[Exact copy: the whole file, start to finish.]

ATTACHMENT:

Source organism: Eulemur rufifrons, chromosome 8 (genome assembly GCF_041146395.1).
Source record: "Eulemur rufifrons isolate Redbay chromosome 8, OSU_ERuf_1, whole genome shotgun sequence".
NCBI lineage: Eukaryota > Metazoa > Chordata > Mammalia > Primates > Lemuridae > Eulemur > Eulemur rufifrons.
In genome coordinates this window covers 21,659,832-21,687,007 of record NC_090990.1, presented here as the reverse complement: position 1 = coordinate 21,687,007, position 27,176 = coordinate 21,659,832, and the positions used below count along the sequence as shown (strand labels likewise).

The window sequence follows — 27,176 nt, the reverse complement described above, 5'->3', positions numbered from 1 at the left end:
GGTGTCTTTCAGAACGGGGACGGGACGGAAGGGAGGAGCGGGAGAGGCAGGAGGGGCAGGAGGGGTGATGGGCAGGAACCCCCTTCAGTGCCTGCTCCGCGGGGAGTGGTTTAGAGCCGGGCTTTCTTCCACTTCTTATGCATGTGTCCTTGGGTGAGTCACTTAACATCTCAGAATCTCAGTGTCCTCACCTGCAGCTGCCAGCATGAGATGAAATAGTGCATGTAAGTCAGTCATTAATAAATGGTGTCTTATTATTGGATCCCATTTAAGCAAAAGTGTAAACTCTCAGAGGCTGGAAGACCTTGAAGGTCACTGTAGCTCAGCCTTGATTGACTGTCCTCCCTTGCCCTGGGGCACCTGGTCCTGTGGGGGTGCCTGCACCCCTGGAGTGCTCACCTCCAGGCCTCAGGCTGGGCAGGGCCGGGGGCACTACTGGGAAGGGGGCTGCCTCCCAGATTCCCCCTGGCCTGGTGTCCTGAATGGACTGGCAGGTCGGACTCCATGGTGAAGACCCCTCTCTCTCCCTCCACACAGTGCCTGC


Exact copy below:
Source organism: Eulemur rufifrons, chromosome 8 (genome assembly GCF_041146395.1).
Source record: "Eulemur rufifrons isolate Redbay chromosome 8, OSU_ERuf_1, whole genome shotgun sequence".
NCBI lineage: Eukaryota > Metazoa > Chordata > Mammalia > Primates > Lemuridae > Eulemur > Eulemur rufifrons.
In genome coordinates this window covers 21,659,832-21,687,007 of record NC_090990.1, presented here as the reverse complement: position 1 = coordinate 21,687,007, position 27,176 = coordinate 21,659,832, and the positions used below count along the sequence as shown (strand labels likewise).

The window sequence follows — 27,176 nt, the reverse complement described above, 5'->3', positions numbered from 1 at the left end:
GGTGTCTTTCAGAACGGGGACGGGACGGAAGGGAGGAGCGGGAGAGGCAGGAGGGGCAGGAGGGGTGATGGGCAGGAACCCCCTTCAGTGCCTGCTCCGCGGGGAGTGGTTTAGAGCCGGGCTTTCTTCCACTTCTTATGCATGTGTCCTTGGGTGAGTCACTTAACATCTCAGAATCTCAGTGTCCTCACCTGCAGCTGCCAGCATGAGATGAAATAGTGCATGTAAGTCAGTCATTAATAAATGGTGTCTTATTATTGGATCCCATTTAAGCAAAAGTGTAAACTCTCAGAGGCTGGAAGACCTTGAAGGTCACTGTAGCTCAGCCTTGATTGACTGTCCTCCCTTGCCCTGGGGCACCTGGTCCTGTGGGGGTGCCTGCACCCCTGGAGTGCTCACCTCCAGGCCTCAGGCTGGGCAGGGCCGGGGGCACTACTGGGAAGGGGGCTGCCTCCCAGATTCCCCCTGGCCTGGTGTCCTGAATGGACTGGCAGGTCGGACTCCATGGTGAAGACCCCTCTCTCTCCCTCCACACAGTGCCTGC